HomeNews‘Border jumpers fuel spike in COVID-19 cases’

‘Border jumpers fuel spike in COVID-19 cases’


THE Department of Immigration has reduced its staffing levels at border posts to curb the spread of COVID-19 amid a rise in the number of travellers using illegal entry points to dodge scrutiny at the country’s borders.


This was revealed in Parliament yesterday by Respect Gono, the chief director of immigration when she appeared before the Levi Mayihlome-led Parliamentary Portfolio Committee on Defence and Home Affairs.

Gono said the border jumpers were posing COVID-19 challenges at the country’s entry points as they dodged check-up procedures.

Border posts now require travellers to produce COVID-19 certificates to show that they were not infected by the virus.

“The department is facing challenges that have been exacerbated by the pandemic and there has been an apparent upsurge in the number of travellers using undesignated crossing points as people seek ways to breach the travel restrictions,” Gono said.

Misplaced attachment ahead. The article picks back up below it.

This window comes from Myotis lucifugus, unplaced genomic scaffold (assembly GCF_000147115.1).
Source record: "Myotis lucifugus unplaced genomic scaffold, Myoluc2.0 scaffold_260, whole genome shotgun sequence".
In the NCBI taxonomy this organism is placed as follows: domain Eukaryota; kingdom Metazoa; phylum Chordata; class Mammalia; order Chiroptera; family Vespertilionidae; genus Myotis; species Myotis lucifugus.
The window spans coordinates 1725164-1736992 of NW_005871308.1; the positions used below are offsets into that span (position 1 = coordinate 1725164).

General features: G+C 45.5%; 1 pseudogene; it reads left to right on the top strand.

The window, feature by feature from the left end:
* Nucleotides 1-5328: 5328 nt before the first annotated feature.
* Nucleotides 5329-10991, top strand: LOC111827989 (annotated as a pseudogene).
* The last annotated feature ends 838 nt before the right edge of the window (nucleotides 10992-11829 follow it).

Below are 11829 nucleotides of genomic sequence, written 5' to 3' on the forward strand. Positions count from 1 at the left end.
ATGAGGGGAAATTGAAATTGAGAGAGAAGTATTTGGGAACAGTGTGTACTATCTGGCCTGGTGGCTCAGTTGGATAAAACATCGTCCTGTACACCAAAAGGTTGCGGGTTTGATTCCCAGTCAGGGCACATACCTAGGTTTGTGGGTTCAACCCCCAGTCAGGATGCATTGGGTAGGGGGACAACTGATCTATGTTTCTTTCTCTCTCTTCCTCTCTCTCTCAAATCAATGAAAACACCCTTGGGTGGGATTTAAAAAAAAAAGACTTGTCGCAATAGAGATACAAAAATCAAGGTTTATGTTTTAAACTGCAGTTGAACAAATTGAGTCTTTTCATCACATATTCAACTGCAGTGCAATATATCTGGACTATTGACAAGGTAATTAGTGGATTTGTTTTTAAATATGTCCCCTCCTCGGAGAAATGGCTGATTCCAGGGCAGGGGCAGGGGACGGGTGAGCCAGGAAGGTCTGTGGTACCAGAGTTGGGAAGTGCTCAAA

“There are delays in the processing of certain permits due to the fact that we have been operating with skeletal staff. There is also lack of funding and shortages of accommodation for staff.”

The Immigration Department boss said due to COVID-19, they were forced to reduce personnel manning borders, as well as to reduce working hours. She said issuance of visas and permits was also suspended.

Gono told MPs that corruption was another scourge undermining the performance of the department.

She also requested for government support to install an online border management system to capture identities of persons entering the country and detect counterfeit documents from travellers.

Meanwhile, Zimbabwe is said to be losing thousands of dollars through porousness at Sango Border Post where rampant smuggling of goods and second-hand bclothes, illicit drugs and tobacco cigarettes and whiskies is taking place.

It is also alleged that some corrupt Zimbabwe Revenue Authority (Zimra) officials were assisting smugglers to smuggle precious minerals and ivory into Mozambique, which then finds its way to the European and Asian markets.

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